By the end of 1997 our adventures as Stormtroopers in a little one-tauntaun-town felt like they’d hit their high-water mark. The theatrical re-releases were done and gone, Star Wars merchandising was fading from store shelves, and events where a grown man in armor made sense were getting scarce. Like a watering hole in the desert, any sustaining power of the saga that kept Tom and me armoring up was drying up and leaving us feeling alone and awkwardly out of place.
So the armor went into storage. The helmet got put on display. The black unitard I put into hiding: I didn’t want to be accused of a secret love for interpretive dance.
But the photos remained. Lots of photos, all stored in a shoe box next to my Mac. I’d been an amateur photographer since middle school, so I had a nagging compulsion to catch everything on film. Composing the perfect shot isn’t easy to do when you’re in full armor. And at the time digital cameras were still too primitive to be practical, so all I could hope for was to ask bystanders to snap away and hope the 36 frames in my Pentax would come out.
Seeing the gleam of the armor in photos was a kick, and some shots actually turned out pretty good. With the right lighting we were dead ringers for the characters I’d grown up admiring. It was surreal. On one hand, there was Ralph McQuarrie’s space soldier concept, wandering around the mundane real world like it was nothing for him to be there. On the other, it was like I was seeing screenshots of fresh footage of the Stormtroopers , only they weren’t doing the same thing I’d watched a hundred times. It was Star Wars: the new adventures!
A creative urge made me want to do something with the pictures, but I was darned if I knew what. Fortunately, there was a silver lining to spending a year wheelchair-bound trying to save my injured leg. The leg couldn’t be saved, but I did spend a lot of time picking up tricks on the Mac and learning about the all-new “World Wide Web.” The first time I learned to code a web page and saw one my pictures appear on the screen, it was like bottling lightning. Something cool could be mined from that, I just knew it. Before long I was painstakingly scanning all my photos and slapping them up on a page.
Soon after, Detention Block 2551 was born. My first ever web page, it chronicled the exploits of two hapless Stormtroopers stuck on guard duty on the Death Star. Journal entries gave you a sense of just how trapped and burned-out the poor guys were: “Day 472: Hosed down the Wookiee cell today, putting in for transfer,” and “Day 927: Pulled Princess guard duty this week… she’s a bit testy in the mornings.” The narrative gradually gave way to captions for our photos, which were harder to pull off. I mean, how does a Stormtrooper blog about hanging around a comic shop? Most captions read like “Deployed to Sector 97, crowd control.”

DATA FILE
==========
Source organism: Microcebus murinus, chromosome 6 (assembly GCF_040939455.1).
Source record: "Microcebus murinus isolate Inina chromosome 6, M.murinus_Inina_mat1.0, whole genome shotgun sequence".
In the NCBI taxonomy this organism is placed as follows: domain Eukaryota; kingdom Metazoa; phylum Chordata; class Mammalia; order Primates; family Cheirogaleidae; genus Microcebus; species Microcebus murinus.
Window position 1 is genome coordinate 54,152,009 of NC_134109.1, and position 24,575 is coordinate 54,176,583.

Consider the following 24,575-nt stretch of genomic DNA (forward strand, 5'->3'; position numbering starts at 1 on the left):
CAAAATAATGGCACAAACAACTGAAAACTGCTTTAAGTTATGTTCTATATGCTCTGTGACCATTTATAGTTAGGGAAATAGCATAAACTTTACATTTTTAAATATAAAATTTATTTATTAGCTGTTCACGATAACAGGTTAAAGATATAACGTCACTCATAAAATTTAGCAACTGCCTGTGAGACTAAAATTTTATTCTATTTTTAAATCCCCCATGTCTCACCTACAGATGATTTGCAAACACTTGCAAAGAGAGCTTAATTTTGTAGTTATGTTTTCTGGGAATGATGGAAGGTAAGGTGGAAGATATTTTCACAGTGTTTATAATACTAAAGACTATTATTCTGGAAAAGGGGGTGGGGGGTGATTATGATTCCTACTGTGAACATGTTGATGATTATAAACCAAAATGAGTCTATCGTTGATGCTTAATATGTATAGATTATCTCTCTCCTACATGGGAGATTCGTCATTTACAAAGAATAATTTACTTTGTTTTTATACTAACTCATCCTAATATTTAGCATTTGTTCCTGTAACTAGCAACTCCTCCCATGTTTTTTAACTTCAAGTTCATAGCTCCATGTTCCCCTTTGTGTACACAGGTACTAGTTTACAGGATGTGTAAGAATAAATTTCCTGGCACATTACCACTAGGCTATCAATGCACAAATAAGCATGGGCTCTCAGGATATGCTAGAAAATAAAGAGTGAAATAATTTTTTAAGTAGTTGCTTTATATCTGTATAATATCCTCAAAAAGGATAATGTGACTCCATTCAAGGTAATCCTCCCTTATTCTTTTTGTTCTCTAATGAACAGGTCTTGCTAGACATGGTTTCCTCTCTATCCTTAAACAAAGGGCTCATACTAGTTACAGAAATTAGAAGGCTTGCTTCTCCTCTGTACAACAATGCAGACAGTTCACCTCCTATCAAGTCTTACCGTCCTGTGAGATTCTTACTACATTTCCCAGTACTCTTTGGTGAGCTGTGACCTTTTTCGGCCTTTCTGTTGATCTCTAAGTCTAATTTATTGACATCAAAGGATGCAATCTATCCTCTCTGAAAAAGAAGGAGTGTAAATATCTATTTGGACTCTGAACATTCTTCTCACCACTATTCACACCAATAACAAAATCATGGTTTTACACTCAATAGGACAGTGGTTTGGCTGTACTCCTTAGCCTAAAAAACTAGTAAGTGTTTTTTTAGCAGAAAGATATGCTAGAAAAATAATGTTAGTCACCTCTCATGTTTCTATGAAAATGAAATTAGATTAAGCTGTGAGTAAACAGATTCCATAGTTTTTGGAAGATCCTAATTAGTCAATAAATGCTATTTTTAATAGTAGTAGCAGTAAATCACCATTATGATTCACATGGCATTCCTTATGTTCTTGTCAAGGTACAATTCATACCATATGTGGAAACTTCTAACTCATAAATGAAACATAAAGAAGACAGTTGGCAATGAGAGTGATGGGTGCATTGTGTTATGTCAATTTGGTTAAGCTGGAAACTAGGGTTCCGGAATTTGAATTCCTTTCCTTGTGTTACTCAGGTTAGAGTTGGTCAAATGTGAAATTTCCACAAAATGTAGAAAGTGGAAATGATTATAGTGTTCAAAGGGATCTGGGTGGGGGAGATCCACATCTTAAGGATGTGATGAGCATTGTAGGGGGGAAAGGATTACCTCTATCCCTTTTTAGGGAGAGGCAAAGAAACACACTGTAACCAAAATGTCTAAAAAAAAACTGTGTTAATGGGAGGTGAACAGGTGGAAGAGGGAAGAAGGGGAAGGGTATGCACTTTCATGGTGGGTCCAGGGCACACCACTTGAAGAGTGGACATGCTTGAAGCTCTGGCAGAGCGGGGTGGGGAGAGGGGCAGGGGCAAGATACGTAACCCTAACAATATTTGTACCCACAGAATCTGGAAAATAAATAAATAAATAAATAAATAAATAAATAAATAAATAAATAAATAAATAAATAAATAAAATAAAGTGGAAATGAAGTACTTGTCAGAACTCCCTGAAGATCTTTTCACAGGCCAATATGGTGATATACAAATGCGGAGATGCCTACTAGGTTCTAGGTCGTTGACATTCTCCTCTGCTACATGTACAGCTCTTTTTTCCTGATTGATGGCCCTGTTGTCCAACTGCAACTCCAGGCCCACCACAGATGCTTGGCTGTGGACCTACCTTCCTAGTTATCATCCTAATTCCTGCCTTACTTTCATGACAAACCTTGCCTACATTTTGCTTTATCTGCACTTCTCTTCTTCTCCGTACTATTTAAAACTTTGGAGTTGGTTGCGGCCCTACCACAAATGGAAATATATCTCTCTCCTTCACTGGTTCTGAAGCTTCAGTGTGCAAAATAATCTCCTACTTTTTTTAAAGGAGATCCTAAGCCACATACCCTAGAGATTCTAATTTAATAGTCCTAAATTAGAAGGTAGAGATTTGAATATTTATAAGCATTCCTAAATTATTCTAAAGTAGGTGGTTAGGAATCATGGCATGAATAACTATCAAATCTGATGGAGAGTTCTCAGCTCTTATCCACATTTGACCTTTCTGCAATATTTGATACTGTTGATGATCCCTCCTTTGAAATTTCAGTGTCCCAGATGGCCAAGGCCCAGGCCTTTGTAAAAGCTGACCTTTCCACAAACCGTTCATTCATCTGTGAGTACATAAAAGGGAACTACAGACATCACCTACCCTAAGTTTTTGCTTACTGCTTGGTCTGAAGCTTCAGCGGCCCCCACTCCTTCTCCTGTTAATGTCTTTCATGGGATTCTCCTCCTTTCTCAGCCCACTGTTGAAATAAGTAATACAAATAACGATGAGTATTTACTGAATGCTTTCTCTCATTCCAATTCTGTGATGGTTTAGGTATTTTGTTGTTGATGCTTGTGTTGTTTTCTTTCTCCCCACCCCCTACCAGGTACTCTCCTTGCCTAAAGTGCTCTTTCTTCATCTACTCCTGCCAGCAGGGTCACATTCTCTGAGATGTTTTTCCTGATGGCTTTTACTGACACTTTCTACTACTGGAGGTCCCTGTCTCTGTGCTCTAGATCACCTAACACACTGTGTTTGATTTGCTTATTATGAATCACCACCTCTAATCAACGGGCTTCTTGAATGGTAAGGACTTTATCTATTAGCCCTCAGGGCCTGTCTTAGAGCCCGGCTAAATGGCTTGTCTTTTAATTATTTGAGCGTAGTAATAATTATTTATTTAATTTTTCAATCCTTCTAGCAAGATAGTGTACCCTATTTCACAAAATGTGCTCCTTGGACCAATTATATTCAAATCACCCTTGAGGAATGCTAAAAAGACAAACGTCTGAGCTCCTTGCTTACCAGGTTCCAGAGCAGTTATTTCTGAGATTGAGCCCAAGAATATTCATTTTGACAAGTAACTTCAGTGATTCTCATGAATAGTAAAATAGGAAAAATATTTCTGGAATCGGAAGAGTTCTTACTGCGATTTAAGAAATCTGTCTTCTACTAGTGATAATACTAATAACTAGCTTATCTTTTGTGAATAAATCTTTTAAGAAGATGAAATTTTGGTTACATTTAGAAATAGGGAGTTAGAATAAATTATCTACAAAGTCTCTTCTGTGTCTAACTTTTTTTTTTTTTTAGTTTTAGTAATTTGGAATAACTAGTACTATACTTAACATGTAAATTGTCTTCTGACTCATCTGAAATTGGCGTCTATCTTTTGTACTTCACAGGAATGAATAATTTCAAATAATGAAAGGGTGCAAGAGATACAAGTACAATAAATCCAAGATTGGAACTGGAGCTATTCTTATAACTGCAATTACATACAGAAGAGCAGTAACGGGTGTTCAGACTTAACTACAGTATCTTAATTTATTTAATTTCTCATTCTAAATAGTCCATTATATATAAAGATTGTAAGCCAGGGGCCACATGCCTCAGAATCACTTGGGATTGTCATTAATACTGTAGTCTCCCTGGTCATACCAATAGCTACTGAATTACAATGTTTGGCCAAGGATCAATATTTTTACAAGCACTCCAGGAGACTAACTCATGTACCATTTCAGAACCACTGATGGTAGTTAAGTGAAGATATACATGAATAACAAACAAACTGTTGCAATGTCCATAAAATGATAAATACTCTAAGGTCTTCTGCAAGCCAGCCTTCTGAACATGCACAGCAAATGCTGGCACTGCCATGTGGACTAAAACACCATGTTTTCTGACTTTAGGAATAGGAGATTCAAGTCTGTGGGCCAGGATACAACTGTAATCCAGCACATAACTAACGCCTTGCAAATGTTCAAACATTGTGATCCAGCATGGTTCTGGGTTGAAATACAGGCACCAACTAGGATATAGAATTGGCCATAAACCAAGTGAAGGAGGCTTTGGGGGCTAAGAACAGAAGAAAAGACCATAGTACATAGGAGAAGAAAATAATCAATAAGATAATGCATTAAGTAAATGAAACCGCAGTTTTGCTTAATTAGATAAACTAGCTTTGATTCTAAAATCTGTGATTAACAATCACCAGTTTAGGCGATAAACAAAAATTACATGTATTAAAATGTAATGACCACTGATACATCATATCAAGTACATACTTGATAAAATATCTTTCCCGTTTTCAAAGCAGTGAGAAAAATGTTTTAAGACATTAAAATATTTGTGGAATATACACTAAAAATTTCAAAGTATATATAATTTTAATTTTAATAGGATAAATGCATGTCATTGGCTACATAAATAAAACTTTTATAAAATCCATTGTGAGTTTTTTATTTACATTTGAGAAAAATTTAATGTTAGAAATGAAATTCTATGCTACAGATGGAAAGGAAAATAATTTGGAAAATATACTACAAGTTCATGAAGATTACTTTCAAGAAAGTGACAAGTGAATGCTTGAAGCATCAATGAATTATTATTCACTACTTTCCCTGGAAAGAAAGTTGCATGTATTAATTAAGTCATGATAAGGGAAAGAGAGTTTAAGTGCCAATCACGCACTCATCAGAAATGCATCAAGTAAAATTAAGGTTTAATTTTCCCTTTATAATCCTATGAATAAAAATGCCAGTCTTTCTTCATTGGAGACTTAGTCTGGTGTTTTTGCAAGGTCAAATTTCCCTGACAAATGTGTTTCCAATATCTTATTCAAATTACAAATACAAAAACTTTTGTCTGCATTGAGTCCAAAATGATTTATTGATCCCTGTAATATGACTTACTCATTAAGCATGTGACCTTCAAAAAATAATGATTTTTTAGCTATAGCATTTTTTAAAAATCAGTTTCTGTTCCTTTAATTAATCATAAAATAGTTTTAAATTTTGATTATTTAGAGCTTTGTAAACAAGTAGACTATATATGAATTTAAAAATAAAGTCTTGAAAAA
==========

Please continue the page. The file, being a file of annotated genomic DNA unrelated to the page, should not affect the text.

It was a lot of fun. The troopers took on lives of their own. Eventually I realized the two mooks needed names. My first thought went back to the trilogy and that unlucky trooper on the Death Star who got conked on the head by Han and Luke. The line from his superior was the perfect guide: “TK421, why aren’t you at your post?”
Made sense. Stormtroopers were unfeeling, robot-like soldiers who got a number instead of a name, so we’d need numbers too. I never understood what “TK” stood for, but I wasn’t about to argue with canon. Best I could do was fashion snazzy numbers. So I just used my birthday and Tom’s to come up with our Stormtooper names: TK210 and TK512.
TK210 and TK512 went on to have a lot of adventures. Stories ran like something from Forrest Gump: they managed to be in all the wrong places at just the right time. TK210 could be seen bumping his head on a low-hanging blast door in A New Hope, just hours before drawing garbage-scow duty on the doomed space station. TK512 did his best to hide a freaked-out expression watching Vader choke some poor Rebel aboard the Tantive IV. Two well-meaning, average Joes in armor, just trying to survive a stint in the Empire.
But where there are two, there are more…
Albin Johnson was a lowly Stormtrooper on Detention Block 2551 before Lord Vader lost a bet and allowed him to found the 501st Legion, “Vader’s Fist.” He’s also man-servant to R2-KT, “the pink Imperial droid with the heart of gold.” You can learn more at 501st.com and r2kt.com or follow Albin’s off-duty antics at albinjohnson.com.
Tags: The 501st Legion